The Three A’s: Auditing

Authentication and Authorization, the first two of the three A’s of security, control who gets access to what. However, at some point we’ll need to do who is accessing that what and when it happened. That brings us to the third A: Auditing.

Auditing isn’t strictly required on all systems. Going back to our example from yesterday of the almost 21 year-old, the doorman at the club likely isn’t keeping track of the names of who entered and who was rejected. There is no auditing. In that case, it’s not important. What is important is controlling who gets into the club. In a lot of cases, it may be in the club’s best interest to not know who went in.

But within information technology, auditing is a big deal. It becomes a bigger and bigger deal as we want to know about when data is being viewed and when it’s being changed. SQL Server has received better and better auditing options as we’ve received newer versions. However, the very least bit of auditing that most folks recommend is to audit failed logins. You can set this up in the SQL Server properties like so:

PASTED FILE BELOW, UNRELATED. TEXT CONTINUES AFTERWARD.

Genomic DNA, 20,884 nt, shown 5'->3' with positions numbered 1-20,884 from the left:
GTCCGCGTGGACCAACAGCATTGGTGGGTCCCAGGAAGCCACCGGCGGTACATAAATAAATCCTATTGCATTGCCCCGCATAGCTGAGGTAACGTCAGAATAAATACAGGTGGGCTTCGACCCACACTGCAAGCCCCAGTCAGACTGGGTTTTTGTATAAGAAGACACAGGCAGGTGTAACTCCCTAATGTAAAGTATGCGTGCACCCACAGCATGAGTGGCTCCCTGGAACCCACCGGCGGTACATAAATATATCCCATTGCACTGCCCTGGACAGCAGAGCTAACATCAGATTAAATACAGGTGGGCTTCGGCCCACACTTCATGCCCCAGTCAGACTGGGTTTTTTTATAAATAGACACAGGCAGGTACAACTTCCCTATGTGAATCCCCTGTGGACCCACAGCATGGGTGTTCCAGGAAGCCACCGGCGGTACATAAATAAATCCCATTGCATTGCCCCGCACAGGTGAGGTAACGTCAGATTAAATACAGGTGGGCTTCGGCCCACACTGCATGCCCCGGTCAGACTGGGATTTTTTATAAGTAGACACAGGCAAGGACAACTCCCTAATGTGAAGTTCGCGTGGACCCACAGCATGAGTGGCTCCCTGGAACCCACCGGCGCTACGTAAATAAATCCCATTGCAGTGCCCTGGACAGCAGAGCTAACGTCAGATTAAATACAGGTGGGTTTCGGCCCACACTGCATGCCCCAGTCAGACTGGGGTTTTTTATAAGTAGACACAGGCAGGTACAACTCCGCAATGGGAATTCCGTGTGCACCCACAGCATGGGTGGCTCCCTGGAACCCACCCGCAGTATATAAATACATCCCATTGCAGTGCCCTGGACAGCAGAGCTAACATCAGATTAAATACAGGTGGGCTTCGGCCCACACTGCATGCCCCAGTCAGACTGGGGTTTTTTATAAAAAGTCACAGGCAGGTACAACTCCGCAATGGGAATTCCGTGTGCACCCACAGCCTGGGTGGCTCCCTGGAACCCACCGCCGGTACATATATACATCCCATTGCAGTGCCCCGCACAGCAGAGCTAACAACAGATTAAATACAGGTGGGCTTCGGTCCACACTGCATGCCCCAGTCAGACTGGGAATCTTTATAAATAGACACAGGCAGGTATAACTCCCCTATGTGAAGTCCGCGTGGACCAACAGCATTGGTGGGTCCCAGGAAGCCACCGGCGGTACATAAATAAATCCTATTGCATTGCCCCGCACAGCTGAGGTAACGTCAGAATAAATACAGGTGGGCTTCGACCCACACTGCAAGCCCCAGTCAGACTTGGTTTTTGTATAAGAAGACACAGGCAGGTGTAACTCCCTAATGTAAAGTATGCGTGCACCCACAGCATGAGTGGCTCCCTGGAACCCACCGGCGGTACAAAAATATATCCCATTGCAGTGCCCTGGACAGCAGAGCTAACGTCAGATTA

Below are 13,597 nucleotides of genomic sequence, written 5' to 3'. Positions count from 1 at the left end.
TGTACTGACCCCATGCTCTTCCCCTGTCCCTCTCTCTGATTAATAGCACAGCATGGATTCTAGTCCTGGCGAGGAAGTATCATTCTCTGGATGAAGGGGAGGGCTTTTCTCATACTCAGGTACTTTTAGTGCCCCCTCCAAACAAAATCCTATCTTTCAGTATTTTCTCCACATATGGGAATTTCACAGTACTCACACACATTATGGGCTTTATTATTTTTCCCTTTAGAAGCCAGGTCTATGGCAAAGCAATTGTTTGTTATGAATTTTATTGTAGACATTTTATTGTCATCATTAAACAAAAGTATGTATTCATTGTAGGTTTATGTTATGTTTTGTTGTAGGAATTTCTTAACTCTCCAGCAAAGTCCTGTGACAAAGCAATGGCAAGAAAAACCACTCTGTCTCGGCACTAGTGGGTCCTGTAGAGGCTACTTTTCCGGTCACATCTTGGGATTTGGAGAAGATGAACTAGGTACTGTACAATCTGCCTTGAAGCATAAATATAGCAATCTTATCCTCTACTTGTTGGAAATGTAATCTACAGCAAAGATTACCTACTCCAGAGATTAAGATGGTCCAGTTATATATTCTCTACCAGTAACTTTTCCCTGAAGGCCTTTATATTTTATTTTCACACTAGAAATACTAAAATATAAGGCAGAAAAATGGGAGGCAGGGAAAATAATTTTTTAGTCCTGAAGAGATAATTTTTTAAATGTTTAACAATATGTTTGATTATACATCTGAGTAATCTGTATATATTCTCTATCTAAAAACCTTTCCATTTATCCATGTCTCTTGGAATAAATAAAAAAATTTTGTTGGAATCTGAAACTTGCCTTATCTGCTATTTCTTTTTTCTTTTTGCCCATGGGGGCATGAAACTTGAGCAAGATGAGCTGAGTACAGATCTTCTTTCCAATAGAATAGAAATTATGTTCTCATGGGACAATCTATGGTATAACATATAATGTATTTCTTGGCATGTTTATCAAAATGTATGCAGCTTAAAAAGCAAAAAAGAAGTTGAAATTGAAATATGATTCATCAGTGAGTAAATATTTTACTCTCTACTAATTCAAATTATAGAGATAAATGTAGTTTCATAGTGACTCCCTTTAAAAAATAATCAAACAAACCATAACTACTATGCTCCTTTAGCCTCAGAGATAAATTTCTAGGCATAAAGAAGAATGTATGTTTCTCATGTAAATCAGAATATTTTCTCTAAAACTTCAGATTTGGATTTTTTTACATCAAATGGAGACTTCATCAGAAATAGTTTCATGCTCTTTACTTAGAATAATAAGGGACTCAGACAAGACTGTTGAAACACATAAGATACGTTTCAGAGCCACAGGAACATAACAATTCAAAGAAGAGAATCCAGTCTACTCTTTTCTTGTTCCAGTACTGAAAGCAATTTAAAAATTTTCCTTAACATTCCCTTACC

This setting is read at start-up, so SQL Server will need to be restarted anything we make a change here. Once it’s on, whether we’re just auditing failed logins or we’re capturing both successful and failed logins, we’ll see entries in the SQL Server error log and the OS’ Application Event Log.

As I said, this is the minimal level. SQL Server gives us a bunch more. However, for the purposes of detailing the three A’s of security, this is all that needs to be said for now.

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